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Schools weigh expanding free meals to all students
Education Week
Schools will have more time to decide if they want to take advantage of a new federal provision that would allow them to provide free meals to all students after the U.S. Department of Agriculture extended the deadline to opt in from June 30 to Aug. 31. The extra time will allow district leaders and nutrition staff members to weigh the benefits of participation in what is known as the community-eligibility provision and to prepare for the transition, Cynthia Long, the USDA's deputy administrator for child-nutrition programs, wrote in a June 12 letter to state nutrition directors.
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More quality teachers needed for poor students
District Administration Magazine
Districts must do more to ensure low-income and minority students have access to top-notch teachers, says Jenny DeMonte, associate director for education research at the Center for American Progress and co-author of the April report "Looking at the Best Teachers and Who They Teach." The report, not surprisingly, found that poor students and students of color are less likely to be taught by a highly effective teacher than are other students. But there are some pockets where change is occurring.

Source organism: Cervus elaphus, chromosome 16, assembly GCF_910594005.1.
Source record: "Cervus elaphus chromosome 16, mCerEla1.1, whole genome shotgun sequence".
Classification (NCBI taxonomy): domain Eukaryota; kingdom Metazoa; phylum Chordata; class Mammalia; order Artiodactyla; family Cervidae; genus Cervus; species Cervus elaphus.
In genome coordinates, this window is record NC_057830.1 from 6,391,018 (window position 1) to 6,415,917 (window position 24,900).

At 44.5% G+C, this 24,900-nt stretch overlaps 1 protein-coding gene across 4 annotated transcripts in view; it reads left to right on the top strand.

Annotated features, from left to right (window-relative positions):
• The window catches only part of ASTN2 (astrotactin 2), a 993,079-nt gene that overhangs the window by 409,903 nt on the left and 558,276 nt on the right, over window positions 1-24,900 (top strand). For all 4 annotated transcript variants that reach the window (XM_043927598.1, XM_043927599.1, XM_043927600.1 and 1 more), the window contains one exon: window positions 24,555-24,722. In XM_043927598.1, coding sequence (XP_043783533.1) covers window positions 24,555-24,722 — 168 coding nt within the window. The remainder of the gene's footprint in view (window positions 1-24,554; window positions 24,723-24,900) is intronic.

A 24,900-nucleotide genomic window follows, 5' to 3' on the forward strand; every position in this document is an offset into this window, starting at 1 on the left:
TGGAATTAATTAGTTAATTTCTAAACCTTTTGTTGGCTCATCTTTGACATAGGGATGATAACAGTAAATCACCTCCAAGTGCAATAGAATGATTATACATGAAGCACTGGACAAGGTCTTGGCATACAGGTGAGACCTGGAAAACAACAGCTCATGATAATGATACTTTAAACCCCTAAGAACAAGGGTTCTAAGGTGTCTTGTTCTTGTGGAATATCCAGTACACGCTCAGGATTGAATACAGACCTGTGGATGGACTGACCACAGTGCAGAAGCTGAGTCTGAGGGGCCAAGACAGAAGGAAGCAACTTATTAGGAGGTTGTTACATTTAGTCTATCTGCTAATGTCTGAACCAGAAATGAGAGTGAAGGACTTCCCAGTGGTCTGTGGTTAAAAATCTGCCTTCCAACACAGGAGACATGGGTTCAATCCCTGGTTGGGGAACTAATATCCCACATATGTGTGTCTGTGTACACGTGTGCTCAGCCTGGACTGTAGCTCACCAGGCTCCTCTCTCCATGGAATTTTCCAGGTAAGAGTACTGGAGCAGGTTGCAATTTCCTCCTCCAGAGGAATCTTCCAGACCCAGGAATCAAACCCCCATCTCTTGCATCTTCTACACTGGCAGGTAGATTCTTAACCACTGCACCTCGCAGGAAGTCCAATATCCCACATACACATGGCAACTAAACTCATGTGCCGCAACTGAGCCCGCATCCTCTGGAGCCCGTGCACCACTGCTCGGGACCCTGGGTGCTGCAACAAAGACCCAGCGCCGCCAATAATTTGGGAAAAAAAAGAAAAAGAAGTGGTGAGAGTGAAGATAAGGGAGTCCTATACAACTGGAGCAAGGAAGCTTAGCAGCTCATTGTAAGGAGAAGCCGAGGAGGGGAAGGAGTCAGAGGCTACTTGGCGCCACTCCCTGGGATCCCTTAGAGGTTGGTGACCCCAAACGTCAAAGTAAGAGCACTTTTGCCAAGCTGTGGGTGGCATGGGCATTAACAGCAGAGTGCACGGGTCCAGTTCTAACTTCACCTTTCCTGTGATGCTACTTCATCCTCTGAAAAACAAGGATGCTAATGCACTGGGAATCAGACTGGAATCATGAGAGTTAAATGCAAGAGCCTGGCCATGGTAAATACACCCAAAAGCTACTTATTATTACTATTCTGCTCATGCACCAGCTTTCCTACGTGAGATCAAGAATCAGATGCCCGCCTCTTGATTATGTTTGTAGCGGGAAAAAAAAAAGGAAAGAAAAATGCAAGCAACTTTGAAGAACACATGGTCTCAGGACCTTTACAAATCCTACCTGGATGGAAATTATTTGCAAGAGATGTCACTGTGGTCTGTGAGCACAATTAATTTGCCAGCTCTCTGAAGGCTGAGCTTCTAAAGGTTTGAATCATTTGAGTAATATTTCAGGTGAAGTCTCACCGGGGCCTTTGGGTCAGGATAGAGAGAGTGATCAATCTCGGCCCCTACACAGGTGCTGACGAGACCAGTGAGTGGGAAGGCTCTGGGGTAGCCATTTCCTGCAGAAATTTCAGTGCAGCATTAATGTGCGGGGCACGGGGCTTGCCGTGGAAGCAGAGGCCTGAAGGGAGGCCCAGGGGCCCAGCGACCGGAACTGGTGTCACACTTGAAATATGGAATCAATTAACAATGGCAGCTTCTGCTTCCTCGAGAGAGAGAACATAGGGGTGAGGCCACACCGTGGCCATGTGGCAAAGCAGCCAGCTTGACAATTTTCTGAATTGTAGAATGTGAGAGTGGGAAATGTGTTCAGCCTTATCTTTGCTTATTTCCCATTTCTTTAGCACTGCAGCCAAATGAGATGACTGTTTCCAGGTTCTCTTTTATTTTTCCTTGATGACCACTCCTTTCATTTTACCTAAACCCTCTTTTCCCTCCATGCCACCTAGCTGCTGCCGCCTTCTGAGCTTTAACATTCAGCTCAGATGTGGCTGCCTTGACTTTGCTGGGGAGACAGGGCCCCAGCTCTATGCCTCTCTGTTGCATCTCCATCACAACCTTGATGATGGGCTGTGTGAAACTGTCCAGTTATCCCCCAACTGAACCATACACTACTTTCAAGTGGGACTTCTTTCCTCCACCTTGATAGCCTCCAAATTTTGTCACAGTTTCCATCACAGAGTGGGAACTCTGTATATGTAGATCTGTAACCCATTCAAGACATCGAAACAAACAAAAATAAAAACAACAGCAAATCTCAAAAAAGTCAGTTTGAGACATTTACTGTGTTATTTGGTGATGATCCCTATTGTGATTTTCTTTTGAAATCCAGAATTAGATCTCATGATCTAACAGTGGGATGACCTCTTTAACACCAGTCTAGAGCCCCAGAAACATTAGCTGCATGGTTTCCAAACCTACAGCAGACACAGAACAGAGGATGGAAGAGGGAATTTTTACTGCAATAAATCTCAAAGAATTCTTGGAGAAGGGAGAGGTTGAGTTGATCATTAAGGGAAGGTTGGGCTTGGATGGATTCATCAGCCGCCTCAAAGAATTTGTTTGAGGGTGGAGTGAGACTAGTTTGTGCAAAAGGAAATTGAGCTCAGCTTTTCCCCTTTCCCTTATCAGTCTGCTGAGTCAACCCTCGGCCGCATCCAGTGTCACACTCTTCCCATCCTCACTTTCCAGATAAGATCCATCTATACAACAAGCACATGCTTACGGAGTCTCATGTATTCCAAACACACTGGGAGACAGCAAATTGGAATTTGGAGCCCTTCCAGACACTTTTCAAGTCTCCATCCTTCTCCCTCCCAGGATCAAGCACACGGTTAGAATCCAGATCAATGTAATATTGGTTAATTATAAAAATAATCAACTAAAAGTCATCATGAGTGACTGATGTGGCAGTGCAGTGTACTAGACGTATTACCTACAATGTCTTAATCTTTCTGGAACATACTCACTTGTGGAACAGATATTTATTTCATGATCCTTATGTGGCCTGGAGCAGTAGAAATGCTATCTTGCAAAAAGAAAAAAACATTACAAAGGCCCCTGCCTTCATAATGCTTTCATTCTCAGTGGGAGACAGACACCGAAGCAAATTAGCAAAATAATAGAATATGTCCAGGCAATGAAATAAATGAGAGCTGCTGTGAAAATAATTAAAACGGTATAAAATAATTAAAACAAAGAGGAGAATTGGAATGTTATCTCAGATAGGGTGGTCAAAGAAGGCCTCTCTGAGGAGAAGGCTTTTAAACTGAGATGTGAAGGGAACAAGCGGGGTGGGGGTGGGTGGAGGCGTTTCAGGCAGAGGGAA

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Explicit instruction works best for struggling math students
U.S. News & World Report
Students who struggle early on with basic reading and math skills may continue to have a hard time as they progress through school. But many early grade teachers with students struggling in math appear to be more likely to use ineffective teaching methods, according to a new study. The study — funded by the Department of Education and the National Institutes of Health — found first-grade teachers with a higher percentage of students with math difficulties in their classrooms were more likely to use student-centered instructional methods (such as the use of calculators, or movement and music to learn math) that have not been associated with achievement gains.